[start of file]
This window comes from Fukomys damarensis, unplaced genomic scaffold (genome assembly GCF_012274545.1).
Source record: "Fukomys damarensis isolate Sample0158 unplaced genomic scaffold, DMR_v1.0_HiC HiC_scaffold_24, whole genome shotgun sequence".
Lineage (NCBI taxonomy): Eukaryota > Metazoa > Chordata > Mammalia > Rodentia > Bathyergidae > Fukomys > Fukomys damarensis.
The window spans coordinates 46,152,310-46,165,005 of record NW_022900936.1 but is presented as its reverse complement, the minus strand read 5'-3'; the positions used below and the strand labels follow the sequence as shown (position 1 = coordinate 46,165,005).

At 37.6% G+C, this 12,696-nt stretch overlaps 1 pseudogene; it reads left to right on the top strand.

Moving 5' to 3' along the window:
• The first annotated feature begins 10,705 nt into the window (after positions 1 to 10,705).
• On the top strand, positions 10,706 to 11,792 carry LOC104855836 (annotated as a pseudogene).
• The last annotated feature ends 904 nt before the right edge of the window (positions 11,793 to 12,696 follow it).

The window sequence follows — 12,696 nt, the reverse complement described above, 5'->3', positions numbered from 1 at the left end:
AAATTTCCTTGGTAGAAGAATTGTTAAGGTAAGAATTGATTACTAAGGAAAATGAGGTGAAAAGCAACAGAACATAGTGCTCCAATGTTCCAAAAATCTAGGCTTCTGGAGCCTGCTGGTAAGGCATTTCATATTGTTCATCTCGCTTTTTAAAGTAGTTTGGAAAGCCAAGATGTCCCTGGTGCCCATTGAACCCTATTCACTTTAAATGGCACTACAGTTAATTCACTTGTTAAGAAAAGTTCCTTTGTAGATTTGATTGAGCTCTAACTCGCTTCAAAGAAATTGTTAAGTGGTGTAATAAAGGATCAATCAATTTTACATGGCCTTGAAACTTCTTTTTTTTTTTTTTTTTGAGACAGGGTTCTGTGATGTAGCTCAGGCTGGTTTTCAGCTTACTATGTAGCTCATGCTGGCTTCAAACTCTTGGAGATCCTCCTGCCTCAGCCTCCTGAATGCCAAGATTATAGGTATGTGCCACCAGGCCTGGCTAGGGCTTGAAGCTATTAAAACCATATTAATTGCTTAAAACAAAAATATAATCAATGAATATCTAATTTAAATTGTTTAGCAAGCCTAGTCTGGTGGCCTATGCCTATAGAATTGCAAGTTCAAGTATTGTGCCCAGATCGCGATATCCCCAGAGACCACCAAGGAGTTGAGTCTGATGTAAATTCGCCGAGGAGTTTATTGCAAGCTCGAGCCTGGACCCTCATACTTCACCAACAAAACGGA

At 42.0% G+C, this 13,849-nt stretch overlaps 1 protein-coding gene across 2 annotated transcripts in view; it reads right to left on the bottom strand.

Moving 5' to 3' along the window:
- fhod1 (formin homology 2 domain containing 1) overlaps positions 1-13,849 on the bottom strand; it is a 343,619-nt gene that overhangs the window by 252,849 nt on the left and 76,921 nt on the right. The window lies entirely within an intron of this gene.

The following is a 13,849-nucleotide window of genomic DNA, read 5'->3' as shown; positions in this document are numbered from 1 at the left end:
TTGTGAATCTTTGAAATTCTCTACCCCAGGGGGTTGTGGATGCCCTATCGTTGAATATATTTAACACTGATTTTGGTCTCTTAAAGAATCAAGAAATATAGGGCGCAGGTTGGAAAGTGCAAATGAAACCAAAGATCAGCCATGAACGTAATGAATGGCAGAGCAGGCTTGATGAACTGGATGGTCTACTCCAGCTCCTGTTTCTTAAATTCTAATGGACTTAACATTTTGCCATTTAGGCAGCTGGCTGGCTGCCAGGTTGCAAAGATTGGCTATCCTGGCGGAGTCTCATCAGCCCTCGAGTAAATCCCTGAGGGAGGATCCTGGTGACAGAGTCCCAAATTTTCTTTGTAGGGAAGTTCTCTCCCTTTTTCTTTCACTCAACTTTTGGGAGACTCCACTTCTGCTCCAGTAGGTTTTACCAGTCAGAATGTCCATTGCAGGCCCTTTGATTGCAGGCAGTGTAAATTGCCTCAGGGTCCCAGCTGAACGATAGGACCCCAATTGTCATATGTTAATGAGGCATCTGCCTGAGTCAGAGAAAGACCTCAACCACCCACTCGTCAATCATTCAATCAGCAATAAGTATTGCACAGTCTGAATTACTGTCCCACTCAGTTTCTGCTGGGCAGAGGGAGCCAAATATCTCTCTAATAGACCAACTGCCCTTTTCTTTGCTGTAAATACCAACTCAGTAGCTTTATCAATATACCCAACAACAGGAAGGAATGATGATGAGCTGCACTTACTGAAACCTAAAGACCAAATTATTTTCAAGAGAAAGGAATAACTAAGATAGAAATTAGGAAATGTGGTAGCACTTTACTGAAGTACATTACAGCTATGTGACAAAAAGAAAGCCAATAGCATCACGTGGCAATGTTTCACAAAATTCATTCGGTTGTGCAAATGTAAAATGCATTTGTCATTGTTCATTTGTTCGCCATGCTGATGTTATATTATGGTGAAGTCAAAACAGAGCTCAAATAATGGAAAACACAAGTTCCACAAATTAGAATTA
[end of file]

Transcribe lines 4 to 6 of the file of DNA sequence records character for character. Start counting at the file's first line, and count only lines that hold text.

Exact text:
The window spans coordinates 46,152,310-46,165,005 of record NW_022900936.1 but is presented as its reverse complement, the minus strand read 5'-3'; the positions used below and the strand labels follow the sequence as shown (position 1 = coordinate 46,165,005).

At 37.6% G+C, this 12,696-nt stretch overlaps 1 pseudogene; it reads left to right on the top strand.

Moving 5' to 3' along the window: